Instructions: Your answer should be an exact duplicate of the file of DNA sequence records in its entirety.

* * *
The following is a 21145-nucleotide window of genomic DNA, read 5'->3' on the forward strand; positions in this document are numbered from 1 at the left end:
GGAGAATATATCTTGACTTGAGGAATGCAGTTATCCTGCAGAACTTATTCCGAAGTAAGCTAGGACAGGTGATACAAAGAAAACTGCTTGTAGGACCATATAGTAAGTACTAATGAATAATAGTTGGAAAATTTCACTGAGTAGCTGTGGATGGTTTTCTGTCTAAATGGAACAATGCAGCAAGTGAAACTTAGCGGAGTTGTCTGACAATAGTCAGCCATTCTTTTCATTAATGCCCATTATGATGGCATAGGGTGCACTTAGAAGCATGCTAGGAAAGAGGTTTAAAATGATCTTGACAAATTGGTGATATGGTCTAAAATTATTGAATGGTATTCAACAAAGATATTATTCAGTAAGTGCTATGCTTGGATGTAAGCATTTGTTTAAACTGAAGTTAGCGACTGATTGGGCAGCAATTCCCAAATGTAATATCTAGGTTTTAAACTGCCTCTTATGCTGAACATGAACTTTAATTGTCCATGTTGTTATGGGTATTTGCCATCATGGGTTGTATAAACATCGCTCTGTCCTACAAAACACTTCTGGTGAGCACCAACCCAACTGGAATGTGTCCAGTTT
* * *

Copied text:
The following is a 21145-nucleotide window of genomic DNA, read 5'->3' on the forward strand; positions in this document are numbered from 1 at the left end:
GGAGAATATATCTTGACTTGAGGAATGCAGTTATCCTGCAGAACTTATTCCGAAGTAAGCTAGGACAGGTGATACAAAGAAAACTGCTTGTAGGACCATATAGTAAGTACTAATGAATAATAGTTGGAAAATTTCACTGAGTAGCTGTGGATGGTTTTCTGTCTAAATGGAACAATGCAGCAAGTGAAACTTAGCGGAGTTGTCTGACAATAGTCAGCCATTCTTTTCATTAATGCCCATTATGATGGCATAGGGTGCACTTAGAAGCATGCTAGGAAAGAGGTTTAAAATGATCTTGACAAATTGGTGATATGGTCTAAAATTATTGAATGGTATTCAACAAAGATATTATTCAGTAAGTGCTATGCTTGGATGTAAGCATTTGTTTAAACTGAAGTTAGCGACTGATTGGGCAGCAATTCCCAAATGTAATATCTAGGTTTTAAACTGCCTCTTATGCTGAACATGAACTTTAATTGTCCATGTTGTTATGGGTATTTGCCATCATGGGTTGTATAAACATCGCTCTGTCCTACAAAACACTTCTGGTGAGCACCAACCCAACTGGAATGTGTCCAGTTT